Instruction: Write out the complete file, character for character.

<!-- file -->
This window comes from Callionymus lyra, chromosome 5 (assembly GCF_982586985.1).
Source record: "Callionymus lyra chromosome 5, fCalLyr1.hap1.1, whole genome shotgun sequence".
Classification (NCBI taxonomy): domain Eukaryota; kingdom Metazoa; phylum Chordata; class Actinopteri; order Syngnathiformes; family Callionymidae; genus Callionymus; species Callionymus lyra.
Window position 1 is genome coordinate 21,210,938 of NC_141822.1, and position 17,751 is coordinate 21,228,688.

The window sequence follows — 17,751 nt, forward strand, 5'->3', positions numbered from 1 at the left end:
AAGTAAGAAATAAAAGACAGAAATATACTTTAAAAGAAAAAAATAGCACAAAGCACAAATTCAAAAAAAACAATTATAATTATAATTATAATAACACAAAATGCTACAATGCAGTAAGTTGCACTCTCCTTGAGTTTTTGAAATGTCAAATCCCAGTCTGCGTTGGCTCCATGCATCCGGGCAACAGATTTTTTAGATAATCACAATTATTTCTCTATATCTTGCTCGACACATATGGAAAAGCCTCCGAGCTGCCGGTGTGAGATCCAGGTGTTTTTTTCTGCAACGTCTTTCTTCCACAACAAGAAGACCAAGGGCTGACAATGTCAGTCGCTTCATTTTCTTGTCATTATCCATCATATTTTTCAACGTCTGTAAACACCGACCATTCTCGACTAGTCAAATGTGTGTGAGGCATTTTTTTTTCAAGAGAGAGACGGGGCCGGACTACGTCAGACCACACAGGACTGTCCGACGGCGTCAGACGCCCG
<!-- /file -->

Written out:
This window comes from Callionymus lyra, chromosome 5 (assembly GCF_982586985.1).
Source record: "Callionymus lyra chromosome 5, fCalLyr1.hap1.1, whole genome shotgun sequence".
Classification (NCBI taxonomy): domain Eukaryota; kingdom Metazoa; phylum Chordata; class Actinopteri; order Syngnathiformes; family Callionymidae; genus Callionymus; species Callionymus lyra.
Window position 1 is genome coordinate 21,210,938 of NC_141822.1, and position 17,751 is coordinate 21,228,688.

The window sequence follows — 17,751 nt, forward strand, 5'->3', positions numbered from 1 at the left end:
AAGTAAGAAATAAAAGACAGAAATATACTTTAAAAGAAAAAAATAGCACAAAGCACAAATTCAAAAAAAACAATTATAATTATAATTATAATAACACAAAATGCTACAATGCAGTAAGTTGCACTCTCCTTGAGTTTTTGAAATGTCAAATCCCAGTCTGCGTTGGCTCCATGCATCCGGGCAACAGATTTTTTAGATAATCACAATTATTTCTCTATATCTTGCTCGACACATATGGAAAAGCCTCCGAGCTGCCGGTGTGAGATCCAGGTGTTTTTTTCTGCAACGTCTTTCTTCCACAACAAGAAGACCAAGGGCTGACAATGTCAGTCGCTTCATTTTCTTGTCATTATCCATCATATTTTTCAACGTCTGTAAACACCGACCATTCTCGACTAGTCAAATGTGTGTGAGGCATTTTTTTTTCAAGAGAGAGACGGGGCCGGACTACGTCAGACCACACAGGACTGTCCGACGGCGTCAGACGCCCG